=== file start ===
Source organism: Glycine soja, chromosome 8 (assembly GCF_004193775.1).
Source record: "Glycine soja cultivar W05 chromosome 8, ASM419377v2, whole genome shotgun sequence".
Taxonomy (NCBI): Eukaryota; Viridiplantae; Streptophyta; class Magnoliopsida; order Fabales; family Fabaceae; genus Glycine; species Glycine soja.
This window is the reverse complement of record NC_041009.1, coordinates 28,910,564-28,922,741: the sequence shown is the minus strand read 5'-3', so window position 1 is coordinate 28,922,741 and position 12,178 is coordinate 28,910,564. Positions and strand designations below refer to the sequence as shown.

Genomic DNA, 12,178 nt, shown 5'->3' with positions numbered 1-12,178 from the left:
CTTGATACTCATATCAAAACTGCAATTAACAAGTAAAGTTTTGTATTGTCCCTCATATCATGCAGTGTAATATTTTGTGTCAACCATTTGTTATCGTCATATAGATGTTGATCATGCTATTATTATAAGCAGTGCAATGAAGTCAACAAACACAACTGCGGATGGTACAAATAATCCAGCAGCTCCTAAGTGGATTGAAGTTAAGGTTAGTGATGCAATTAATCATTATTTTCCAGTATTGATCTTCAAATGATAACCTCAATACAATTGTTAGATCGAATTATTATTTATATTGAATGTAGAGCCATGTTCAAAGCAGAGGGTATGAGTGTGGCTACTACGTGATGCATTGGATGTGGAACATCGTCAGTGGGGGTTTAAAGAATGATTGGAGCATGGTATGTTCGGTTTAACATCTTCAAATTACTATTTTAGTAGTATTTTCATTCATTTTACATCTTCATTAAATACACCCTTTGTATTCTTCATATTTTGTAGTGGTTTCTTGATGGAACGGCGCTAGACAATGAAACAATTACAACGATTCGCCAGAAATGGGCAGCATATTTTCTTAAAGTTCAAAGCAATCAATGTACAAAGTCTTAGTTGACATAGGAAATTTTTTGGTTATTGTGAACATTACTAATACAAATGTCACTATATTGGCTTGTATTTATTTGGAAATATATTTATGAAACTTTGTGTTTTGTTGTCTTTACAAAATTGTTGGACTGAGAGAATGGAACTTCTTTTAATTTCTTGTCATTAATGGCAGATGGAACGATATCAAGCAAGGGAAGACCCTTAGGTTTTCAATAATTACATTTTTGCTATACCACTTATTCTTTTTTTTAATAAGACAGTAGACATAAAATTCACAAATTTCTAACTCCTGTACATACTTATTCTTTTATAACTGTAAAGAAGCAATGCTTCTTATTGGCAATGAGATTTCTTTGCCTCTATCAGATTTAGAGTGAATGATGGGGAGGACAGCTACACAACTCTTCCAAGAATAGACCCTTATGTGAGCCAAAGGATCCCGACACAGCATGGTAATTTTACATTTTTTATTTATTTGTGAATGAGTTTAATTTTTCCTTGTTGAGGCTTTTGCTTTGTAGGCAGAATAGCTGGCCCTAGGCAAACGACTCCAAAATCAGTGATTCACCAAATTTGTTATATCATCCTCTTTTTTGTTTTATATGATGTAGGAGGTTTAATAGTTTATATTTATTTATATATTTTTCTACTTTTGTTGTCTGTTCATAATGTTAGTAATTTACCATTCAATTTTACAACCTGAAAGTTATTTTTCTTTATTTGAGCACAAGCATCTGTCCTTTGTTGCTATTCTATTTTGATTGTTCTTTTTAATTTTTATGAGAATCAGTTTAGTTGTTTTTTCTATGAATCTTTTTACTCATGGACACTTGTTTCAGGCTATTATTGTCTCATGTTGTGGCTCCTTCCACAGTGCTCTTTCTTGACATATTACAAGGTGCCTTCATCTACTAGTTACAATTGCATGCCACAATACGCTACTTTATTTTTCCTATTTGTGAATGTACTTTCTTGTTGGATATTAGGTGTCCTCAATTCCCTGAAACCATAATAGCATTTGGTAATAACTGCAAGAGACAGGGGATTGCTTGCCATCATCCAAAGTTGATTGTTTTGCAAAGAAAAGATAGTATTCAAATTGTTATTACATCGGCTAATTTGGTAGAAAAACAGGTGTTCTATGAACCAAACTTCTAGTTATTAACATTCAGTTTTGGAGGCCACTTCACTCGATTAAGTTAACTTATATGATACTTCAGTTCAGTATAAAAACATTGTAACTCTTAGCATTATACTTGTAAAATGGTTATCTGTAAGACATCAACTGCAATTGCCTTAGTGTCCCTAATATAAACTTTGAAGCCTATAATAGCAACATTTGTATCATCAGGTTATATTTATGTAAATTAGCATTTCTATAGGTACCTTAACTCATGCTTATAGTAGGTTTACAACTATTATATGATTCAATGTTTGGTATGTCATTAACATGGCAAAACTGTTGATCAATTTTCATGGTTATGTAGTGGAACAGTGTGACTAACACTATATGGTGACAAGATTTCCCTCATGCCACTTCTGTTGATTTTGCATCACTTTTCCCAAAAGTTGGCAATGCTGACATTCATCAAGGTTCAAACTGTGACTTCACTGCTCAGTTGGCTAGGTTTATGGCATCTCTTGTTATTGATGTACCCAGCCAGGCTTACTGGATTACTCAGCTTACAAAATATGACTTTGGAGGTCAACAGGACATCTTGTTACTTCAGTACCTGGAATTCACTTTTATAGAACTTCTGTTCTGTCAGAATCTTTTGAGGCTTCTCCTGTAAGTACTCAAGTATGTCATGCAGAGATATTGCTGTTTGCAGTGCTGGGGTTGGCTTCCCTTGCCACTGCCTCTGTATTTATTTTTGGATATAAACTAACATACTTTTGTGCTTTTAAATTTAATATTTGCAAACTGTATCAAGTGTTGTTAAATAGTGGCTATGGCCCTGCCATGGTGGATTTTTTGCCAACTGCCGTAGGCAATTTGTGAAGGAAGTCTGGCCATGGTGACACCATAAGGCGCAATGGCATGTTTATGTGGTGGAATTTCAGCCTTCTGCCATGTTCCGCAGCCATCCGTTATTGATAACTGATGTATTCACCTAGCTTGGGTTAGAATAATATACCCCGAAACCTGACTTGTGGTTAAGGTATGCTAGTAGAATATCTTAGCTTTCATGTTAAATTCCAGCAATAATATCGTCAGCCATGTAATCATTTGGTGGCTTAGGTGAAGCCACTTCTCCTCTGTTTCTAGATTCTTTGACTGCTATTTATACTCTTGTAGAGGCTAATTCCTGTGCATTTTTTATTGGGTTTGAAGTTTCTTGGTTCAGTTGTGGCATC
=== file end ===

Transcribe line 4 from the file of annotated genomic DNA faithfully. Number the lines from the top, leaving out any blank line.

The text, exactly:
This window is the reverse complement of record NC_041009.1, coordinates 28,910,564-28,922,741: the sequence shown is the minus strand read 5'-3', so window position 1 is coordinate 28,922,741 and position 12,178 is coordinate 28,910,564. Positions and strand designations below refer to the sequence as shown.